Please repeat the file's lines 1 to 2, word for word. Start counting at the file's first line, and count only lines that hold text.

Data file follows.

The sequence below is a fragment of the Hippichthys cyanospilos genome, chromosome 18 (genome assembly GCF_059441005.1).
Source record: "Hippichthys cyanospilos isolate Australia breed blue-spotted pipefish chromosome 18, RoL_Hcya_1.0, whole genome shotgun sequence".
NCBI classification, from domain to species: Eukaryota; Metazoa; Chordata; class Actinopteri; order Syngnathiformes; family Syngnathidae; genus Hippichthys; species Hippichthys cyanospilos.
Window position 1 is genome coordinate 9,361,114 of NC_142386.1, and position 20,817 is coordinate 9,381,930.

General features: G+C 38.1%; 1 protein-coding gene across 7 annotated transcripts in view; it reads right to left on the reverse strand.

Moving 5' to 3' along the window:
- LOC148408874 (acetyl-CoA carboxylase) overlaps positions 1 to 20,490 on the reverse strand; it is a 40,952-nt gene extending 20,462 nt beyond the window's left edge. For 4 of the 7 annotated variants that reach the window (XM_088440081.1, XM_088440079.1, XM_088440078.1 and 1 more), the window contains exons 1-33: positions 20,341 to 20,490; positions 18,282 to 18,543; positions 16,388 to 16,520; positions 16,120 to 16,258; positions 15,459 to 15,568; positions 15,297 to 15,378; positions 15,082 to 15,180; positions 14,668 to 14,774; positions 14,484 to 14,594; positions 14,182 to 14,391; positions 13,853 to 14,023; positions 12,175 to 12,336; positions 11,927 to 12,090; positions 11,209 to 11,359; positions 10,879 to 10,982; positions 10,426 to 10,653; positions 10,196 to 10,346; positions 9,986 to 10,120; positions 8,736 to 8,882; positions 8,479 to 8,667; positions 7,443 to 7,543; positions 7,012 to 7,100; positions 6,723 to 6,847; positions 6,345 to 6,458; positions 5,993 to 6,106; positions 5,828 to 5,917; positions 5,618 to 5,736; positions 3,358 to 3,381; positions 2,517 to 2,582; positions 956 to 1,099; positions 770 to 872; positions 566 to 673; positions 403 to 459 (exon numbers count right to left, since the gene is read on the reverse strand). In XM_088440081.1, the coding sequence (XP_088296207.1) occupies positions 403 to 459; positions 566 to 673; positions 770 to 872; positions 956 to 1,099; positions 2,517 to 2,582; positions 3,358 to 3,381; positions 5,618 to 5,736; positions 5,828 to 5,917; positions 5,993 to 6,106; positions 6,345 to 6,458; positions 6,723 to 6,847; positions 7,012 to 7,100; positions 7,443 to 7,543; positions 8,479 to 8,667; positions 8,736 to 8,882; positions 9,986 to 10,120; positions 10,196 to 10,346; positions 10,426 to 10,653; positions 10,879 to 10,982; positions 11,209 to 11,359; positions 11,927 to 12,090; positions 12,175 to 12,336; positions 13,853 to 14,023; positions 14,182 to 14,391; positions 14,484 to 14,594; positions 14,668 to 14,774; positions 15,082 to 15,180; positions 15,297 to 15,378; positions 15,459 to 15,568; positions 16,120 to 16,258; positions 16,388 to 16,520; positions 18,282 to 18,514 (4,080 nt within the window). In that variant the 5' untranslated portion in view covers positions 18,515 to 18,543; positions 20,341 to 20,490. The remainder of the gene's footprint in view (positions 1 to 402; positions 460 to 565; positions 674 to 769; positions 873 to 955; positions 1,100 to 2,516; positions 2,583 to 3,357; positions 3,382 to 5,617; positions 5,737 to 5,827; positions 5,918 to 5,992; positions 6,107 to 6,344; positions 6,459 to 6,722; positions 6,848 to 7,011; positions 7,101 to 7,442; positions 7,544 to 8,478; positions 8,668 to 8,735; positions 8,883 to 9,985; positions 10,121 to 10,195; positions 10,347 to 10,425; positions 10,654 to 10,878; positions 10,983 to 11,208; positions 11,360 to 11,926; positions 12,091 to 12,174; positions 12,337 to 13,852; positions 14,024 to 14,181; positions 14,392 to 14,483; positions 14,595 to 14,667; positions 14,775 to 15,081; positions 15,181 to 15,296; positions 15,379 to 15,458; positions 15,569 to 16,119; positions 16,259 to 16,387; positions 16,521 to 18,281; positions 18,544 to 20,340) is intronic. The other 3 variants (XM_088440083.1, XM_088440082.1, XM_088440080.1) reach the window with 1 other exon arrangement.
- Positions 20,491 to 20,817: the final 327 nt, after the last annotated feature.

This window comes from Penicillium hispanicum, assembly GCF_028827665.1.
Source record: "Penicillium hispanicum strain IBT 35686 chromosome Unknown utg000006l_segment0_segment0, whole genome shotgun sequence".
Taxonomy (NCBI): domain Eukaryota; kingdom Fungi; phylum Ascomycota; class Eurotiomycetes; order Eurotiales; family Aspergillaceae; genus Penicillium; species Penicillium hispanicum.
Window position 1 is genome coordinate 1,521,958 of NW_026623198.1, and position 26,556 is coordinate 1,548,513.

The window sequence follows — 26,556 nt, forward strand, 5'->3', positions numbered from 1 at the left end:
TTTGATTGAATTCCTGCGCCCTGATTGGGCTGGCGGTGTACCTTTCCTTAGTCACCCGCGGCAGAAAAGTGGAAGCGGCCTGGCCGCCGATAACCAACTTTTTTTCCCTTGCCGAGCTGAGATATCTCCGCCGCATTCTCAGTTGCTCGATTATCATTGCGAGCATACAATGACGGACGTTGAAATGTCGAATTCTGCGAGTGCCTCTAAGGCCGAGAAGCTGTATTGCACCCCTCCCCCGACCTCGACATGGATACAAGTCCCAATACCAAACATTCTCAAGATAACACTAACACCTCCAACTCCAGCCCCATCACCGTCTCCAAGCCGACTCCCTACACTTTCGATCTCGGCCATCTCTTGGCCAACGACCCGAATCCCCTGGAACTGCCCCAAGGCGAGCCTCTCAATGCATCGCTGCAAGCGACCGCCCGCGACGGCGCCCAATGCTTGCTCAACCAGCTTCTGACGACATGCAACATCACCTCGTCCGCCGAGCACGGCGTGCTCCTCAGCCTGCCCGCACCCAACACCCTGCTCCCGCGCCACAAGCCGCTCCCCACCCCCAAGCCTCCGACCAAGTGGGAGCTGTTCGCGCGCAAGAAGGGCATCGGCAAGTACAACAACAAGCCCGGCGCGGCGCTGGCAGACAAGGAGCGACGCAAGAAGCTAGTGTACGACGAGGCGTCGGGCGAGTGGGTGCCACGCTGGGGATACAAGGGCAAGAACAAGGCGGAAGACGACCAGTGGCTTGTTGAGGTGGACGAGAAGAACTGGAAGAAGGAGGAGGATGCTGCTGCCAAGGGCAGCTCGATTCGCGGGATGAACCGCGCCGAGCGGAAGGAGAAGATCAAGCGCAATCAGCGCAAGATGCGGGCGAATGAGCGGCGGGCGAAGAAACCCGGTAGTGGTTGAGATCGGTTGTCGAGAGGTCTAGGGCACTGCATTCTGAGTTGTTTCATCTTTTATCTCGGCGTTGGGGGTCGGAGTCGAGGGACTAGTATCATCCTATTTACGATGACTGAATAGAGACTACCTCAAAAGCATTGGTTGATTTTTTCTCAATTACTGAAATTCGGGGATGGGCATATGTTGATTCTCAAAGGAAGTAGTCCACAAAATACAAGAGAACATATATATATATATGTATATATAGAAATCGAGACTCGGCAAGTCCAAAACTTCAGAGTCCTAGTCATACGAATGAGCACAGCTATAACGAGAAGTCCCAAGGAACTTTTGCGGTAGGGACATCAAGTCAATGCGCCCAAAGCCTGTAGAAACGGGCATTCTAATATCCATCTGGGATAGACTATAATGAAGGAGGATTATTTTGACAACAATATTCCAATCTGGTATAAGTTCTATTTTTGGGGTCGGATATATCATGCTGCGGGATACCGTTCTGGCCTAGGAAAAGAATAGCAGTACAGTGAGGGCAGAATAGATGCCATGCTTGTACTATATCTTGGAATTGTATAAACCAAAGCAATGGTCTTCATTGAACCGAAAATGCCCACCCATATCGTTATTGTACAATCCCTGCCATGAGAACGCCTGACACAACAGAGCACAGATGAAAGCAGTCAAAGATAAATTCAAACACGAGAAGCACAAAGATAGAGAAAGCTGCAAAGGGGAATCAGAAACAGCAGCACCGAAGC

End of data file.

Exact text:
The sequence below is a fragment of the Hippichthys cyanospilos genome, chromosome 18 (genome assembly GCF_059441005.1).
Source record: "Hippichthys cyanospilos isolate Australia breed blue-spotted pipefish chromosome 18, RoL_Hcya_1.0, whole genome shotgun sequence".